I talked to him about my family. I told him about things that had happened in my life. I asked him about his family. I asked him why he did what he did.

And his reason was because he was a soldier.

I asked him why he chose me and why he chose Bridgewater Apartments. And he said he didn't know, just randomly.

But after we began to talk, he said he thought that I was an angel sent from God. And that I was his sister and he was my brother in Christ. And that he was lost and God led him right to me to tell him that he had hurt a lot of people. And the families--the people--to let him know how they felt, because I had gone through it myself.

He told me that he didn't--he didn't want to hurt the agent that he hurt. He begged and pleaded with him to do things his way, and he didn't. So he had to kill him. He said that he didn't shoot the deputy, that he hit her. And that he hoped she lived. He showed me a picture of the--the agent that he did kill. And I tried to explain to him that he killed a 40-year-old man that was probably a father, a husband, a friend.

And he really began to trust me, to feel my feelings. He looked at pictures of my family. He asked me to--if he could look at them and hold them. . . .

I really didn't keep track of time too much because I was really worried about just living. I didn't want to die. I didn't want him to hurt anybody else. And I really didn't want him to hurt himself or anyone else to hurt him. He's done enough--he had done enough. And he really, honestly when I looked at him, he looked like he didn't want to do it anymore.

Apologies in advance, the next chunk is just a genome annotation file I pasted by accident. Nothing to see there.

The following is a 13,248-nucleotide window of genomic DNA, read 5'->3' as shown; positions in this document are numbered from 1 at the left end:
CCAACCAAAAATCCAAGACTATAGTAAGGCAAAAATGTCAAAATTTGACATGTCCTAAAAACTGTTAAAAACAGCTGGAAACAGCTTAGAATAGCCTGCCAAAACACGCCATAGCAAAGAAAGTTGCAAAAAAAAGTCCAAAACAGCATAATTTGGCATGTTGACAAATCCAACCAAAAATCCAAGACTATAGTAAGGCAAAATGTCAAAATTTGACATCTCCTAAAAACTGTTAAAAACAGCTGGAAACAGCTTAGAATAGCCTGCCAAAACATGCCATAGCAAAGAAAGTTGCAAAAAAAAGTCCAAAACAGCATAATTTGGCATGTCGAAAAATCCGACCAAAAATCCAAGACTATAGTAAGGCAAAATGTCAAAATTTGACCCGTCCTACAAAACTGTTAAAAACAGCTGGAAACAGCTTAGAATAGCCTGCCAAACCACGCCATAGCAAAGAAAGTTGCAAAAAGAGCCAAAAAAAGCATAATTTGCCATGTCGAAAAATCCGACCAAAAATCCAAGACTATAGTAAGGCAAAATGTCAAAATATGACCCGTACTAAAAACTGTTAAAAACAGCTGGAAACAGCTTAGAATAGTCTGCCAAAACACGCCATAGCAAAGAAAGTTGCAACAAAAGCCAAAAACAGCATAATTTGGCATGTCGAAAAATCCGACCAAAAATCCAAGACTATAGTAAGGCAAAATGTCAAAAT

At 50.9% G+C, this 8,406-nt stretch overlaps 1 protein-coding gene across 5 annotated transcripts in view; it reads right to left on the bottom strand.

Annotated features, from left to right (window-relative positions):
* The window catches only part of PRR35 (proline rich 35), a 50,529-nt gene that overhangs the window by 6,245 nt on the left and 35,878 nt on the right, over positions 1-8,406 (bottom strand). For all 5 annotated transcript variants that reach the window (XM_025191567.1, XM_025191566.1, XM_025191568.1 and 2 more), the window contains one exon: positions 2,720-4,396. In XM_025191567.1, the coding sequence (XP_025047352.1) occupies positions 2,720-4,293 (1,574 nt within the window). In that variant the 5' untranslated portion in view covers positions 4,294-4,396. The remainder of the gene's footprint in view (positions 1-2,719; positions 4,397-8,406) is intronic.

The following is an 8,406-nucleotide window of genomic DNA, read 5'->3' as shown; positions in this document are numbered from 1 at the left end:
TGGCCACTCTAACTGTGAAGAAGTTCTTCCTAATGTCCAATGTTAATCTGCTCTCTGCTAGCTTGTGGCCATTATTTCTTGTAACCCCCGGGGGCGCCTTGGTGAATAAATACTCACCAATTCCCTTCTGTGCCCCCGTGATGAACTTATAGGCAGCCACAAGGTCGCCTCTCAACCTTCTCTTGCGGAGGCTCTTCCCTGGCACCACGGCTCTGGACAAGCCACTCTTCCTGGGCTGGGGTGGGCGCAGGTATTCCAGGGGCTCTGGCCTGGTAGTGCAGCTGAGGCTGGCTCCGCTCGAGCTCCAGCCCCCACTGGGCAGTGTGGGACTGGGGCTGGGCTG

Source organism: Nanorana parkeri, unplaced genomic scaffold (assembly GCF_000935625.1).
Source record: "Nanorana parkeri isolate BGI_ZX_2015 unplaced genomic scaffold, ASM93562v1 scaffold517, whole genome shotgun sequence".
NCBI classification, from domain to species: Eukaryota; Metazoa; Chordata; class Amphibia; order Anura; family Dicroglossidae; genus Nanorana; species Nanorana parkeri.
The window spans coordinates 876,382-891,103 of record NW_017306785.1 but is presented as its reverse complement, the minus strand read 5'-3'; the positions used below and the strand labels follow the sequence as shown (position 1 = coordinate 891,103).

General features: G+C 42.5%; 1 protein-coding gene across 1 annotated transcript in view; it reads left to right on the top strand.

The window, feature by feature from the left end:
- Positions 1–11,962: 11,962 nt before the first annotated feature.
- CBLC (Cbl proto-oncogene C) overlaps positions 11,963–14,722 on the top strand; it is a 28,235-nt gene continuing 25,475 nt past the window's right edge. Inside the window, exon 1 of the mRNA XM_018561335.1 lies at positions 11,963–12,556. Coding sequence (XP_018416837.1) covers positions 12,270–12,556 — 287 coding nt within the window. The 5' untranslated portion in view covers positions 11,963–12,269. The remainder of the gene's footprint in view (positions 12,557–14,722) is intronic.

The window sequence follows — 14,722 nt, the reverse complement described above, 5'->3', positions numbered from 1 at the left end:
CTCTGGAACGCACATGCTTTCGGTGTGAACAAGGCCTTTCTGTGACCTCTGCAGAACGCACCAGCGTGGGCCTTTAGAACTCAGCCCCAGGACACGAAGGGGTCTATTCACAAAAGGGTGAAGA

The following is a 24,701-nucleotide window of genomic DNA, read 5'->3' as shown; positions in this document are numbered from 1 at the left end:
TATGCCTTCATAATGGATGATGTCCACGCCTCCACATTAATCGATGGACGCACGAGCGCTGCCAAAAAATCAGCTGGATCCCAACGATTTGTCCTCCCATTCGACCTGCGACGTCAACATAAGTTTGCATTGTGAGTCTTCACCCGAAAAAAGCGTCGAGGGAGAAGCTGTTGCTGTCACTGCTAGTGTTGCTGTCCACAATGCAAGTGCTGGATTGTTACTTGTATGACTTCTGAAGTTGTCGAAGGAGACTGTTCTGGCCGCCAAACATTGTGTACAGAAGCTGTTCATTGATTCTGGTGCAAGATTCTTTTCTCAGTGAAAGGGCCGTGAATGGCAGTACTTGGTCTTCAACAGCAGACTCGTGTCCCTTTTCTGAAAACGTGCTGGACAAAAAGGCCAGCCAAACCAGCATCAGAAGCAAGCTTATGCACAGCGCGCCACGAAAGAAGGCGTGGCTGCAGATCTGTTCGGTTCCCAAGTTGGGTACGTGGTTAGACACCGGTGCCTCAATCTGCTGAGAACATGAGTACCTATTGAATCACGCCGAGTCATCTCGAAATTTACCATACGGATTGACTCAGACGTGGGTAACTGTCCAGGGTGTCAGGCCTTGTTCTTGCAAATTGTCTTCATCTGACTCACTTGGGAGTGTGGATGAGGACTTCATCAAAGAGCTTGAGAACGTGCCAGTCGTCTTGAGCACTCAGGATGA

He asked me what I thought he should do.

And I said, "I think you should turn yourself in. If you don't turn yourself in," this is what I said, "If you don't turn yourself in, lots more people are going to get hurt. And you're probably going to die."

And he said, "I don't want that to happen."

He said, "Can I stay here for a few days? I just want to eat some real food and watch some TV and sleep and just do normal things that normal people do."

So, of course, I said, "Sure. You can stay here." I didn't want--I wanted to gain his trust.

Most of my time was spent talking to this man about my life and experiences in my life, things that had happened to me.

He needed hope for his life. He told me that he was already dead. He said, "Look at me, look at my eyes. I am already dead."

And I said, "You are not dead. You are standing right in front of me. If you want to die, you can. It's your choice."

But after I started to read to him, he saw--I guess he saw my faith and what I really believed in. And I told him I was a child of God and that I wanted to do God's will. I guess he began to want to. That's what I think.

He got to know me. I got to know him. He talked about his family. How--he was wondering what they were thinking. He said, "They're probably--don't know what to think."

We watched the news. He looked at the TV and he just said, "I cannot believe that's me on there."

About 5:30, 6--well, 6, 6:30--he said, "I need to make a move." And I said, "A move?" He said, "I need to get rid of this car before daylight, this truck [the agent's]." I said, "OK."

I knew that if I didn't agree to go with him, follow him to get the truck--he'd just take the truck, then one thing--or two--one of two things. He would kill me right then, and say, "All right, well, if you're not going to help me, then I won't need you anymore." Or the police would never find him, or it would take longer. And someone else would get hurt, and I was trying to avoid that.

So I went . . . I said, "Can I take my cell phone?" He said, "Do you want to?" I said, "Yeah." I'm thinking, well, I might call the police then, and I might not. So I took it anyway. He didn't take any guns with him. The guns were laying around the house. Pretty much after he untied [me], they were just laying around the house.